The Wall Street Journal included in the URL I was very pleased by this. Why?
Obviously it's nice to see that sort of acknowledgement to an internet community, since I'm rather enthusiastic about the idea of internet communities. Partly it's the thrill of doing something which is forbidden - it's not actually forbidden, but it feels like that is not the sort of URL which should be appearing in a serious publication like the Wall Street Journal. But really, well, it's that last thing I just wrote. That is not the sort of URL you expect to see in a 'serious' publication like the Wall Street Journal. The significance is that the power of Nerdfighteria, an internet community, has eroded some of the perceived boundaries between what is and is not serious. Because truthfully there is no reason why a URL like should not appear in the Wall Street Journal and there's no reason why the Wall Street Journal should not acknowledge that amazing internet community known as Nerdfighteria. Both are only as serious as you want them to be at any given moment, and it could be said that actually Nerdfighteria are a few steps ahead because they definitely realise that.

Nothing is inherently serious. Things are only as serious as we choose to take them. And when it comes to things like books, fiction in general, returning somewhat to my complaints about critics, certainly nothing is more serious than anything else. It's all a monument to irrationality.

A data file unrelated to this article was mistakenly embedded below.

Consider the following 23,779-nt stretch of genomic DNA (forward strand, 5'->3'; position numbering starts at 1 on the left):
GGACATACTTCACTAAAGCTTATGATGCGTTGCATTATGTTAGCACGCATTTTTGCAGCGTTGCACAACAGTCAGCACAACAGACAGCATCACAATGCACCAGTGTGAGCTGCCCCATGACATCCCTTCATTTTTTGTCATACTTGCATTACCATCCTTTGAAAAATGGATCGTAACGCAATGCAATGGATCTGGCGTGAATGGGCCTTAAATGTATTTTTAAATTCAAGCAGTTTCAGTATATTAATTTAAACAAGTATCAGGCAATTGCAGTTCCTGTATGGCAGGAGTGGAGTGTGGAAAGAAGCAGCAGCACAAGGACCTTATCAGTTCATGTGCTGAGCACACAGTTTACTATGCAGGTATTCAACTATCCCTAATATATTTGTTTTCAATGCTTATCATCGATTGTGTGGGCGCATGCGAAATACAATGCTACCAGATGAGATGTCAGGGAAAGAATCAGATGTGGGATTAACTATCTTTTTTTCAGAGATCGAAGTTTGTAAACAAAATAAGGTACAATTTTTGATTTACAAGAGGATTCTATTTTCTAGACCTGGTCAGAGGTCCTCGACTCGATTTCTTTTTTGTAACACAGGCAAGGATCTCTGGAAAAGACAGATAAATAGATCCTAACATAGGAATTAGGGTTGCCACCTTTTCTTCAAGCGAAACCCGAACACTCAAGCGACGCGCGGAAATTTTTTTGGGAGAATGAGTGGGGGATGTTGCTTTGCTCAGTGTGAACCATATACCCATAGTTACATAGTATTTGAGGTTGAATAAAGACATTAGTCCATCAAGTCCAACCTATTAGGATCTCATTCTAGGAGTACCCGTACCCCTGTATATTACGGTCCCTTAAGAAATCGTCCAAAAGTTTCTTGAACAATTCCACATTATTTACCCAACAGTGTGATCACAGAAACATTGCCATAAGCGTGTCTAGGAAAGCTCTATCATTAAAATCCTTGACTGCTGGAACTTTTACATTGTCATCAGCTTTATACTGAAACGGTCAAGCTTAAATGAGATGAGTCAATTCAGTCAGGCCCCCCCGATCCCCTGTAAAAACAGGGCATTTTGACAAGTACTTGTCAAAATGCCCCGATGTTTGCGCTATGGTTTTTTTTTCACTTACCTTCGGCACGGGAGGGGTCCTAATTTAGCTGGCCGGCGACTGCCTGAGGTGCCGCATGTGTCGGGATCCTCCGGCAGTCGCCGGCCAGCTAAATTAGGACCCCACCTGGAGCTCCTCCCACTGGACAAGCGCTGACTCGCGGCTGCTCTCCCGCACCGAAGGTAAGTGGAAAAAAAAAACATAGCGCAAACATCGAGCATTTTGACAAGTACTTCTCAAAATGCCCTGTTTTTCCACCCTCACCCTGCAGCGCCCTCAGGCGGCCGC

And finally I get back to my title. This is a quote from the play Jumpers, by Tom Stoppard, about a philosopher and his wife, among other things. The relevant lines are as follows:

DOTTY: "Archie says the church is a monument to irrationality."
GEORGE: "[...]
The National Gallery is a monument to irrationality! Every concert hall is a monument to irrationality! And so is a nicely kept garden, or a lover's favour, or a home for stray dogs! You stupid woman, if rationality were the sole criterion for things being allowed to exist, the world would be one enormous field of soya beans!
The irrational, the emotional, the whimsical... these are the stamp of humanity which makes reason a civilizing force."